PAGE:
On Tuesday night, a group of hackers called the Impact Team released data on the 37 million users of hookup website Ashley Madison. The hackers first infiltrated the site last month and said they would go public with their information if the site wasn’t taken down (spoiler alert: it wasn’t).
Computer security experts immediately got to work analyzing the data, and among their most disturbing discoveries was that 15,000 .mil or .gov email addresses were included in Ashley Madison’s archives.
The immediate impulse would be to engage in a kind of willful schadenfreude—high-profile cheaters deserve to have their misdeeds exposed, even if blackmail is the result. But several pundits, such as MSNBC’s Chris Hayes, warned that if hackers can get info on infidelity, bombshells about medical records or tax returns can’t be far behind.
This same dichotomy of laughs mixed with genuine worry played itself out among Twitter users. #AshleyMadisonHack was among the top trends Wednesday morning, and played host to a parade of mixed emotions.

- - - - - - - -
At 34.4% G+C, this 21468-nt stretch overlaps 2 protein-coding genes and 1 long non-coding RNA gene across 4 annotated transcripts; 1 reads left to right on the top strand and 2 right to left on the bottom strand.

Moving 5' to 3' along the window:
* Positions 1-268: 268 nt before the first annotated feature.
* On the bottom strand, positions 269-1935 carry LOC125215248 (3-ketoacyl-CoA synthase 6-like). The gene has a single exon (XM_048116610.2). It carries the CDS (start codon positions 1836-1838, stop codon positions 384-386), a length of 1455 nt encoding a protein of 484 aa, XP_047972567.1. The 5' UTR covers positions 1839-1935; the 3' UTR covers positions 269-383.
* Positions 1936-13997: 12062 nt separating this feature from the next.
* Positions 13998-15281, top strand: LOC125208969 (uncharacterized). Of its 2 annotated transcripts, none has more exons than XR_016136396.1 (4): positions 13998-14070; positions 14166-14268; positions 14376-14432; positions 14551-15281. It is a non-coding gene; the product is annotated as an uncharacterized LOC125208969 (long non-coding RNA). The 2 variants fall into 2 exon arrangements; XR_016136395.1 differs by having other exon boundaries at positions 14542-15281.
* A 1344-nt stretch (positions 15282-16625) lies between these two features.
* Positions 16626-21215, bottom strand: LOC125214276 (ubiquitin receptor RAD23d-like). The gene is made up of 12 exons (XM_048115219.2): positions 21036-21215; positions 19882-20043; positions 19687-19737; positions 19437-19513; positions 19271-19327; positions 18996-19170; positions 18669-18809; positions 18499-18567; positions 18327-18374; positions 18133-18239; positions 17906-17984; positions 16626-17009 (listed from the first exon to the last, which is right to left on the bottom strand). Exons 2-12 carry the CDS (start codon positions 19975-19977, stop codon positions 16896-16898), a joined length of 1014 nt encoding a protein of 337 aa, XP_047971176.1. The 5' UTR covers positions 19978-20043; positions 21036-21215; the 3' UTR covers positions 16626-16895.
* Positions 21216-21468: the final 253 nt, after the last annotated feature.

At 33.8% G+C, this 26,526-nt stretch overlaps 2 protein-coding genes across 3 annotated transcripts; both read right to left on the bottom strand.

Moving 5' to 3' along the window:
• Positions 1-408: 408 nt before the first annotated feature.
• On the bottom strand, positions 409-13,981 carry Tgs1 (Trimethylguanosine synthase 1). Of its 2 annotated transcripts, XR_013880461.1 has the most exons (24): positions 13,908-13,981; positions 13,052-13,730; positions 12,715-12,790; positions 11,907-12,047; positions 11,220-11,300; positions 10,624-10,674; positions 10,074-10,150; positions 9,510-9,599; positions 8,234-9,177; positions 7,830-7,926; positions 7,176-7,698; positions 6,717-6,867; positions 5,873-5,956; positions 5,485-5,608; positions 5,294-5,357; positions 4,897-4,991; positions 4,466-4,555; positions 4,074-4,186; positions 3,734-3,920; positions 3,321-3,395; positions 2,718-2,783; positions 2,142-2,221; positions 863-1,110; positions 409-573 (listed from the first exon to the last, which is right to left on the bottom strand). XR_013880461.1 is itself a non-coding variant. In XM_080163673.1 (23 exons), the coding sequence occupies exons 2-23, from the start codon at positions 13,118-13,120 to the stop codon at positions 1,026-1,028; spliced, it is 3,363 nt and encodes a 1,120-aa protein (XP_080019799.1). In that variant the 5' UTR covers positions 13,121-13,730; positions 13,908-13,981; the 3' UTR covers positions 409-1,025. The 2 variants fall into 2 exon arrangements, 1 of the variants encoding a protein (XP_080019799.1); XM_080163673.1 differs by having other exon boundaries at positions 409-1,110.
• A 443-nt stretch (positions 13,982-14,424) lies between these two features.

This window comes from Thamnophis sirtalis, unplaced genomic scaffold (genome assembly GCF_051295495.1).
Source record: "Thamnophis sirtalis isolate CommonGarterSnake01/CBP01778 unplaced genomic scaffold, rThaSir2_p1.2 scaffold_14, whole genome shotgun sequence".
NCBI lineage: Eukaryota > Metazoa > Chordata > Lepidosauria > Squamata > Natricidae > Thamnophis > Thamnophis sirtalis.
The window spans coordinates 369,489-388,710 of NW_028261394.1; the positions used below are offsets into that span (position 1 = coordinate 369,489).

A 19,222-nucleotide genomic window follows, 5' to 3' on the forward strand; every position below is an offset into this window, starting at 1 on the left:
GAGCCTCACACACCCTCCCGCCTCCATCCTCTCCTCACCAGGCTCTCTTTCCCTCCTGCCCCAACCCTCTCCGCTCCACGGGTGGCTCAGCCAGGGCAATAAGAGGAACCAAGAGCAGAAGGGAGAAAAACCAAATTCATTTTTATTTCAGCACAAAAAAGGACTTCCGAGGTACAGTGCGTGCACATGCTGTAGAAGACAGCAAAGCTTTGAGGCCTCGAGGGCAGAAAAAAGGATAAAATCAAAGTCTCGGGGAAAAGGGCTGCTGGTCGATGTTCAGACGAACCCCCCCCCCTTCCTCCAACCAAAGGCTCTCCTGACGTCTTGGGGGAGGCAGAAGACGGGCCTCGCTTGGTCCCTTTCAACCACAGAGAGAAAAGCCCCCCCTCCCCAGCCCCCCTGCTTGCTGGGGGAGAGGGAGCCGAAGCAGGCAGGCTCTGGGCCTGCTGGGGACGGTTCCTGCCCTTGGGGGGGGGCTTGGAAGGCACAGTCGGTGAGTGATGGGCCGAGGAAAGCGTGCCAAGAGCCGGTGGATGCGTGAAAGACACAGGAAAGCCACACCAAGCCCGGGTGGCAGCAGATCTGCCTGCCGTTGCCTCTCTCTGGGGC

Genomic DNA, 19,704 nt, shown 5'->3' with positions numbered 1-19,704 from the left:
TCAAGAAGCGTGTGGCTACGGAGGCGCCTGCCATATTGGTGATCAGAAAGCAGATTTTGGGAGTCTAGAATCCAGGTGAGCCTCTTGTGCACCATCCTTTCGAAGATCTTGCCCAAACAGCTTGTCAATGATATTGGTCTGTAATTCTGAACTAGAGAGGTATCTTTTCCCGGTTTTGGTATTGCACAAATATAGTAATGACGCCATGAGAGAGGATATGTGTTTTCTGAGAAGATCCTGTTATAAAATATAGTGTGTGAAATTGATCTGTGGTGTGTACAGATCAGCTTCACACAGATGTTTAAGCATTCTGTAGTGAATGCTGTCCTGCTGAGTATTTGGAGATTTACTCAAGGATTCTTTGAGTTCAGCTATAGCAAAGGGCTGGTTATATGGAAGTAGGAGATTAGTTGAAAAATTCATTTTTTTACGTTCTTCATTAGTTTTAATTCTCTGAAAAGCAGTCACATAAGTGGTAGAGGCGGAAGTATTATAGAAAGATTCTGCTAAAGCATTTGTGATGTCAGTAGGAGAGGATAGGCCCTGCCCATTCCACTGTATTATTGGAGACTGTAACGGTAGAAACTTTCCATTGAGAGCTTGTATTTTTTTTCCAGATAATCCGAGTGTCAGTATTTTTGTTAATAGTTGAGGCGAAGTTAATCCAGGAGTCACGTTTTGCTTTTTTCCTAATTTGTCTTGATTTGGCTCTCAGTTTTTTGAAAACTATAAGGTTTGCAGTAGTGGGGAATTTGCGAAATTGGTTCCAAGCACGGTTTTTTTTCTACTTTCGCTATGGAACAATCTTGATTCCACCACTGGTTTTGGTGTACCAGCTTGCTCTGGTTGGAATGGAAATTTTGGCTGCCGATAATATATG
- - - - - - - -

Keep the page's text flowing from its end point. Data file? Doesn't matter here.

Some tweeters used a joking tone, satirically predicting the results of the data breach for the politicians, performers and students who are hypothetically involved:
Others, however, looked into the crystal ball and saw the future implications of this hack, not just for Ashley Madison users but for the Internet and society as a whole:
It’s easy to laugh at the Ashley Madison hack, but it proves that online privacy is no longer a given, even at the highest levels of security. The fact that the Impact Team can make A-list extramarital affairs public knowledge should make everyone who uses a computer wary about their “private” correspondence. Stay alert, Internet.